The remedies considered by the APPG include the introduction of a basic bank account for small businesses - which could limit compliance costs for banks, for example by setting limits on balances or turnover on accounts - and the introduction of protections to stop banks withdrawing facilities purely due to cost. This could be addressed by banks either increasing their charges, or restricting services to more basic facilities.

Reputational risk – should banks be permitted to take this into account?

Existing FCA guidance envisages firms assessing risk with respect to their own reputation, the reputation of their customers and the markets in which they operate. The APPG suggests that the FCA should issue guidance that requires banks to disregard reputation as a consideration (in all cases other than unlawful conduct) in this context. Proposed guidance would provide banks with protection from criticism, with the argument put by the APPG that, ‘in the same way that no-one would expect a water or electricity company to withdraw their services from any party due to their unpopular or unfashionable reputation, access to banking facilities should also be above such considerations’. This has some superficial attraction, but in circumstances where banks can legitimately find other reasons to terminate customer banking facilities, we suspect it is unlikely to gain traction.

Impact of financial crime risks on de-banking

Here, the APPG’s insights are particularly notable. They flag developing evidence that banks may (wrongly) be using a financial crime ‘label’ to close accounts which are commercially unviable. In particular:

  • the FCA’s data shows that the volume of customers terminated due to financial crime reasons surged 370% between 2018 and 2022; while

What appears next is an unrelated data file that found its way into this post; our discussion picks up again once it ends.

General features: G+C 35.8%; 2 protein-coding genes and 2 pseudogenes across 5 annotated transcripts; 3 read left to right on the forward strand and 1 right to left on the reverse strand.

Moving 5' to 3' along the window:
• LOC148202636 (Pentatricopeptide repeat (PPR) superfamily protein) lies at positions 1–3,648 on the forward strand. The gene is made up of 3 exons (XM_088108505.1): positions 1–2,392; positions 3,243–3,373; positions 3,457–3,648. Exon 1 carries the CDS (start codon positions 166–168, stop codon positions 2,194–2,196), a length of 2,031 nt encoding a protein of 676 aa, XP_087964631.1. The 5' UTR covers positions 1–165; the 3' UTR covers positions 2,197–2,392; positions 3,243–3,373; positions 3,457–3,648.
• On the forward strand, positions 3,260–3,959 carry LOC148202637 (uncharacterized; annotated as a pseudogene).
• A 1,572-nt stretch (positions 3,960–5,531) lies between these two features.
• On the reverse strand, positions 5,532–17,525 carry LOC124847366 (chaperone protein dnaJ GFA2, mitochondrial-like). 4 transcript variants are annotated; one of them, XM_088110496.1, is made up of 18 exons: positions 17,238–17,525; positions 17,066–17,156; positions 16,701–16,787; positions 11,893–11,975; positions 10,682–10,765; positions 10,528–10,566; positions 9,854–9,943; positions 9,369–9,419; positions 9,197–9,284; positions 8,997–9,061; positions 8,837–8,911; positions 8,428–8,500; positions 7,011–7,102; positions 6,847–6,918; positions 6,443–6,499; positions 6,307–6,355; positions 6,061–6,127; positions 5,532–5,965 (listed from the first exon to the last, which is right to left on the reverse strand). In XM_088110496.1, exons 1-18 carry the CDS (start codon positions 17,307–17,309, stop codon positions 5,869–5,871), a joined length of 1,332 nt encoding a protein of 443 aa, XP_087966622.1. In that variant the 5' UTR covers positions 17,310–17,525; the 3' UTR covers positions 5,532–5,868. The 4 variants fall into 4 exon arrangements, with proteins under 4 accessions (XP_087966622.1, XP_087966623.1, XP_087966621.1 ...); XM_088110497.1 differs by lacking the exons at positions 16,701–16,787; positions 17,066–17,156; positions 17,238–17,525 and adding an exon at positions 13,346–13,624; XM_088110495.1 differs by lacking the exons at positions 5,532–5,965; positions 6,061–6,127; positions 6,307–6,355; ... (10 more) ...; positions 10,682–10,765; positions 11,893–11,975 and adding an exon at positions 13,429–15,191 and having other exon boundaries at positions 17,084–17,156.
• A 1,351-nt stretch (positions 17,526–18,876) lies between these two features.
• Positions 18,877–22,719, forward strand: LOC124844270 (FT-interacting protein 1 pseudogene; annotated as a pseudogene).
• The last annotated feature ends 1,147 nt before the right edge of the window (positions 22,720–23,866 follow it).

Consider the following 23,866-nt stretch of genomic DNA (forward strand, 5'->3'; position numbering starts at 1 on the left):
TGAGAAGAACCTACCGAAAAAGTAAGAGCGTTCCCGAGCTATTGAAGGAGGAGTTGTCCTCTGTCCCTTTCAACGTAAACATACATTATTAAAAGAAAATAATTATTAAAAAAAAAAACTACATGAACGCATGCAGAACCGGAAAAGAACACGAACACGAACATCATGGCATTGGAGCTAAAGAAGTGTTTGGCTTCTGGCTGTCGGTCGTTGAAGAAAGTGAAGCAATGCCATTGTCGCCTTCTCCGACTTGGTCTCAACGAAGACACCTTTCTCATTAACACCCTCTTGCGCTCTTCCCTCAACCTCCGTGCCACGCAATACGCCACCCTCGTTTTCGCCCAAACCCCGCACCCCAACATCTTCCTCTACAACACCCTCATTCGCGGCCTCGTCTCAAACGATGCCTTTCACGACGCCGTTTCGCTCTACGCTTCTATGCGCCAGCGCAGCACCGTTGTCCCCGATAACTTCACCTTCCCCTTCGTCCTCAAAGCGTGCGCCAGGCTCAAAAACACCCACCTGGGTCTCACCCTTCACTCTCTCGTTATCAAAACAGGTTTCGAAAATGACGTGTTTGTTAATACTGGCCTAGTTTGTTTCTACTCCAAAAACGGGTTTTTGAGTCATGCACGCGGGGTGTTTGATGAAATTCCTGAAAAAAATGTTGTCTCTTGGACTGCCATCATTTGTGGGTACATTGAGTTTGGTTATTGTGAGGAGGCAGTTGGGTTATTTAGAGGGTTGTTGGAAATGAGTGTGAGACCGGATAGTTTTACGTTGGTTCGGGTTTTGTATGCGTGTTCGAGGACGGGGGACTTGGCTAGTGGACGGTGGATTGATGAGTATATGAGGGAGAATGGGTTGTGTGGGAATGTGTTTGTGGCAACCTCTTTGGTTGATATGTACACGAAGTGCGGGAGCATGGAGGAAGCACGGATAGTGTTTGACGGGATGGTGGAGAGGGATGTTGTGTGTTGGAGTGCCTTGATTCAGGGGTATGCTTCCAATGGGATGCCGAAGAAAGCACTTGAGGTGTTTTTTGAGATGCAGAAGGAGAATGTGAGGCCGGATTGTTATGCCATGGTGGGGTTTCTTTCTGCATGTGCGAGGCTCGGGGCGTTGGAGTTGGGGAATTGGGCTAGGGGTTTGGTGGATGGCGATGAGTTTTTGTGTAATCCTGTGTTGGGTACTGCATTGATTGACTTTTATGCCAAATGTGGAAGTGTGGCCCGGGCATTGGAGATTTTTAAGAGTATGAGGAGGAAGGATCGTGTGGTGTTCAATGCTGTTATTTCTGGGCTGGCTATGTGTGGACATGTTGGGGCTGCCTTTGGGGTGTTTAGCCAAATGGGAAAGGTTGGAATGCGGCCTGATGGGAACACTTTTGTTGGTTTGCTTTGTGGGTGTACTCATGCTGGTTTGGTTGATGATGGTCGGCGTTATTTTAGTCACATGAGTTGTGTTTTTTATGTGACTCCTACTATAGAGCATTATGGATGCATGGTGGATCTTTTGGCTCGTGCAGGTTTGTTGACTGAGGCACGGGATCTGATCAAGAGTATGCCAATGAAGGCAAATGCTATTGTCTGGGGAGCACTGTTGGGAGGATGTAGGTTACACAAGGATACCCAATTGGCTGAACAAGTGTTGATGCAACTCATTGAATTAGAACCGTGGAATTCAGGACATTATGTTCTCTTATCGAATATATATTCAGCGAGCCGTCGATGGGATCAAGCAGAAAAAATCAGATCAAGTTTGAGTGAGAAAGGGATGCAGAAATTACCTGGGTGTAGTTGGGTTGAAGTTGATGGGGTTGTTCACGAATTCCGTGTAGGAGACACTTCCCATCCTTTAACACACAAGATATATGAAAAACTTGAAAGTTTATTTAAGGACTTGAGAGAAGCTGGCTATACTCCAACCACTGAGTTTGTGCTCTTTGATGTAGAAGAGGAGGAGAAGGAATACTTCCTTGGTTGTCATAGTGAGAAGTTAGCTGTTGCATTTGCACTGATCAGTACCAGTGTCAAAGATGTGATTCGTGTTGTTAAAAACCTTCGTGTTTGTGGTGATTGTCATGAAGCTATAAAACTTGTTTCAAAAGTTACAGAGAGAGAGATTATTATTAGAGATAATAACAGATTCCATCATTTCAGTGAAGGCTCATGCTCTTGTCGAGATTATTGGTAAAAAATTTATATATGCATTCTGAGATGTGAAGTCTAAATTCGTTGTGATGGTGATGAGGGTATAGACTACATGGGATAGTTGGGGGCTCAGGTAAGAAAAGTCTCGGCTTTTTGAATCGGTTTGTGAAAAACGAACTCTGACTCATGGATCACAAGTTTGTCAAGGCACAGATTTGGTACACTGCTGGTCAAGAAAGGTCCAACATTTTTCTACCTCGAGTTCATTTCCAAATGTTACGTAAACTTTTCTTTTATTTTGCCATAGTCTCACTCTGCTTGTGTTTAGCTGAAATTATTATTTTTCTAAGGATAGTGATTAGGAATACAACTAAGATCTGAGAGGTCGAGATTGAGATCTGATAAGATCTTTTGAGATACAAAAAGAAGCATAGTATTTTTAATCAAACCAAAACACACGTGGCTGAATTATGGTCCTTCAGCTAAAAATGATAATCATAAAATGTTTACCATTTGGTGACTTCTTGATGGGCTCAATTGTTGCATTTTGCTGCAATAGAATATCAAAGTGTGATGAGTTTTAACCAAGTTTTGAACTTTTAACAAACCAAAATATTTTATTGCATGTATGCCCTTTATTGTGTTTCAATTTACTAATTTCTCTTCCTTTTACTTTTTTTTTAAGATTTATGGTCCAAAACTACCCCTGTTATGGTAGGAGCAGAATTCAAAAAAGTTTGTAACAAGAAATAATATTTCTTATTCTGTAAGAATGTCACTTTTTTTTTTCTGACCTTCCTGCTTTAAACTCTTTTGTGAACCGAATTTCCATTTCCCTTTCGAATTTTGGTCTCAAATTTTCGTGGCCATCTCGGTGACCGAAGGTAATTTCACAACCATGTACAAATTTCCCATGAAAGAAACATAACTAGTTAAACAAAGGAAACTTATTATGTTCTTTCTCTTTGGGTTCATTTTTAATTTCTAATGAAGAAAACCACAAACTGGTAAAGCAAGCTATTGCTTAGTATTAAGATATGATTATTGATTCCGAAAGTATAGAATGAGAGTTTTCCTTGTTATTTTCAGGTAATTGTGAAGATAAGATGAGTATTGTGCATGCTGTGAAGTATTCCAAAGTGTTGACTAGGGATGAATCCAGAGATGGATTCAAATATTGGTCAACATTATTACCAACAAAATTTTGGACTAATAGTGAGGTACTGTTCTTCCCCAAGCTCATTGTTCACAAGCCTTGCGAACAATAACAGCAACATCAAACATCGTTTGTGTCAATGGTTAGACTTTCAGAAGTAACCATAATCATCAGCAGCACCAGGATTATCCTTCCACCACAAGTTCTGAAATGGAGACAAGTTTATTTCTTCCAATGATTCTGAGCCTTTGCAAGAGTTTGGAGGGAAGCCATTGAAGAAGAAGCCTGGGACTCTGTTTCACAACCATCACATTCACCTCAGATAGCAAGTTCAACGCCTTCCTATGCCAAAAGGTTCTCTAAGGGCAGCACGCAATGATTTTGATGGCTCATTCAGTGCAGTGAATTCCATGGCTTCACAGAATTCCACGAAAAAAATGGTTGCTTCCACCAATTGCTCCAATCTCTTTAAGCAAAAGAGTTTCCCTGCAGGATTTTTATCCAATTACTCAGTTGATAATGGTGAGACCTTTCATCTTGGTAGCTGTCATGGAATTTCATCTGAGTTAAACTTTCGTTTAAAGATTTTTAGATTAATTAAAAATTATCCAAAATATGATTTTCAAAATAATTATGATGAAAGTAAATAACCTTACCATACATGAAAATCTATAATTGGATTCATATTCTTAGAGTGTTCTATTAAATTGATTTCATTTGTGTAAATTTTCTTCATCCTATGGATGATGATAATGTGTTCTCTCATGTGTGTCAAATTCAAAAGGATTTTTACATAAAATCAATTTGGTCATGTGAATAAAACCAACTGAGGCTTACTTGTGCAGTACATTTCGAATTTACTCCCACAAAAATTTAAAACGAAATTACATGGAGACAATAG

• the number of suspicious activity reports (SARS) filed by banks rose just 77% over the same period.

The banking industry will say, with some validity, that the 370% increase is the result of banks becoming better at identifying potential AML offences, due to improved systems, including the introduction of automation and the use of artificial intelligence (AI). However, if the increase in de-banking was simply due to improved monitoring and detection of financial crime, the number of SARs filed with the National Crime Agency (NCA) ought to show a comparable rate of increase.

The pending new legislation does not grapple at all with these wider issues touched upon by the APPG.

What will the legislation mean for banks and their customers?

Given the government’s reforms are expected to be implemented swiftly, banks will already be reviewing their contractual terms and processes now. In addition to the 90-day notice requirement, banks will need to review and amend their operational processes to allow for providing ‘sufficiently detailed and specific’ reasons to customers.

As for customers, what will the impact be and are they in any better position to challenge account closures? To date, provided that adequate notice has been given, there has been very little that customers can do when a bank decides to close their account. Indeed, where a bank has not provided any reason for the closure (or has only provided generic, imprecise reasons, as is often the case), it is very difficult for customers to assess whether the bank’s actions accord with its terms and conditions – and the new law will not make it any easier for customers to successfully assert that banks are in breach of their own, conservatively drafted, standard terms of business.